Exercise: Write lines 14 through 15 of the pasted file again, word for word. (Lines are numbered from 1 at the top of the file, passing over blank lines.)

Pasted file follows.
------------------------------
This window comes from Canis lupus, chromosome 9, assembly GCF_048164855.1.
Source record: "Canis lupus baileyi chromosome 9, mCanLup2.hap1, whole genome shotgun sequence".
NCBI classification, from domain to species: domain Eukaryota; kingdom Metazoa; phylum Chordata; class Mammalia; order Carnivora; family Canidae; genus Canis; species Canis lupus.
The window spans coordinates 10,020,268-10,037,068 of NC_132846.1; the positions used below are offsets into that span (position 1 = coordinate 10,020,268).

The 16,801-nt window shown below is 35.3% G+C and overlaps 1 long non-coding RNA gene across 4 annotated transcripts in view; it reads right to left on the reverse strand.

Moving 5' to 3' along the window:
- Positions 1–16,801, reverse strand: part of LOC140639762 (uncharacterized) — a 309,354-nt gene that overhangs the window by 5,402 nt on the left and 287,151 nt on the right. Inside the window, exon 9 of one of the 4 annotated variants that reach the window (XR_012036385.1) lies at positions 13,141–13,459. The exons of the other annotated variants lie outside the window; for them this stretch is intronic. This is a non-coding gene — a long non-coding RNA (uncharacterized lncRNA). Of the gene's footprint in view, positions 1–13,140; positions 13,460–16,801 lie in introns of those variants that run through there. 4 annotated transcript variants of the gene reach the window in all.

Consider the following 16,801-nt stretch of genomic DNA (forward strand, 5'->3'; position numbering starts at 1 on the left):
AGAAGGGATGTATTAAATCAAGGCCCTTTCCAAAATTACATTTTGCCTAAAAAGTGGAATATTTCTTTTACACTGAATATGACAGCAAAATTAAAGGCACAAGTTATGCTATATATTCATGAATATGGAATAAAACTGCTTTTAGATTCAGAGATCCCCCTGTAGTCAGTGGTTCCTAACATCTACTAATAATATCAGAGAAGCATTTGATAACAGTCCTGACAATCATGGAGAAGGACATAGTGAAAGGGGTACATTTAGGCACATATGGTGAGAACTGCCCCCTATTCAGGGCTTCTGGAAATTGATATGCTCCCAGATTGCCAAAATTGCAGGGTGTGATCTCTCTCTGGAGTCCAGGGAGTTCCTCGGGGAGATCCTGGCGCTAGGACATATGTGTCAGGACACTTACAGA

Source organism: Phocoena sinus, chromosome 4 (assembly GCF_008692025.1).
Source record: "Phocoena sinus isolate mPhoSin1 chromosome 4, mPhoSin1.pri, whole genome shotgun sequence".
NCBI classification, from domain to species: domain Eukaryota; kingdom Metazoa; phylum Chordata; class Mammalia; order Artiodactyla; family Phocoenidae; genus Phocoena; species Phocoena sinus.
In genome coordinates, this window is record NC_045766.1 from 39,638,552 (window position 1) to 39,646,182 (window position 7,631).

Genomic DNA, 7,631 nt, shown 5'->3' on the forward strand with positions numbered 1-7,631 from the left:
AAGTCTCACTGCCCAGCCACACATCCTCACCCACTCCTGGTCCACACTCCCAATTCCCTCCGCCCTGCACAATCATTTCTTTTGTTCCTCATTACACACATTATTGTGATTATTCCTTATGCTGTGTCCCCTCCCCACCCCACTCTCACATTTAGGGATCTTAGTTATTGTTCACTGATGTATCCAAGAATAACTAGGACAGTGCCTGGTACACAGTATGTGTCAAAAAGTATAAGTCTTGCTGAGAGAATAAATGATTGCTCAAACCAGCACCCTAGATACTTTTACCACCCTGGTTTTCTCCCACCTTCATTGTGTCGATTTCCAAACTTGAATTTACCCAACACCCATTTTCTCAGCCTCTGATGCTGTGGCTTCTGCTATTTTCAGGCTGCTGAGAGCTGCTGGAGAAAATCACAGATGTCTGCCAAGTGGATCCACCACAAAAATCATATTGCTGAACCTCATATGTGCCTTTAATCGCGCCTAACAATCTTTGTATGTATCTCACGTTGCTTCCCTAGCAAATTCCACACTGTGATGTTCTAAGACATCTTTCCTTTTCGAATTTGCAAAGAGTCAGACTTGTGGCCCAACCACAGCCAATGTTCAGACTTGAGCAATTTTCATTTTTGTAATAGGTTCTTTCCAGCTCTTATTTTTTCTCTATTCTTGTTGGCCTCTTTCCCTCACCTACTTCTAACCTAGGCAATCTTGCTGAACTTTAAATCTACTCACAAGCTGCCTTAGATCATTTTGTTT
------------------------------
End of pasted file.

Genomic DNA, 7,631 nt, shown 5'->3' on the forward strand with positions numbered 1-7,631 from the left:
AAGTCTCACTGCCCAGCCACACATCCTCACCCACTCCTGGTCCACACTCCCAATTCCCTCCGCCCTGCACAATCATTTCTTTTGTTCCTCATTACACACATTATTGTGATTATTCCTTATGCTGTGTCCCCTCCCCACCCCACTCTCACATTTAGGGATCTTAGTTATTGTTCACTGATGTATCCAAGAATAACTAGGACAGTGCCTGGTACACAGTATGTGTCAAAAAGTATAAGTCTTGCTGAGAGAATAAATGATTGCTCAAACCAGCACCCTAGATACTTTTACCACCCTGGTTTTCTCCCACCTTCATTGTGTCGATTTCCAAACTTGAATTTACCCAACACCCATTTTCTCAGCCTCTGATGCTGTGGCTTCTGCTATTTTCAGGCTGCTGAGAGCTGCTGGAGAAAATCACAGATGTCTGCCAAGTGGATCCACCACAAAAATCATATTGCTGAACCTCATATGTGCCTTTAATCGCGCCTAACAATCTTTGTATGTATCTCACGTTGCTTCCCTAGCAAATTCCACACTGTGATGTTCTAAGACATCTTTCCTTTTCGAATTTGCAAAGAGTCAGACTTGTGGCCCAACCACAGCCAATGTTCAGACTTGAGCAATTTTCATTTTTGTAATAGGTTCTTTCCAGCTCTTATTTTTTCTCTATTCTTGTTGGCCTCTTTCCCTCACCTACTTCTAACCTAGGCAATCTTGCTGAACTTTAAATCTACTCACAAGCTGCCTTAGATCATTTTGTTT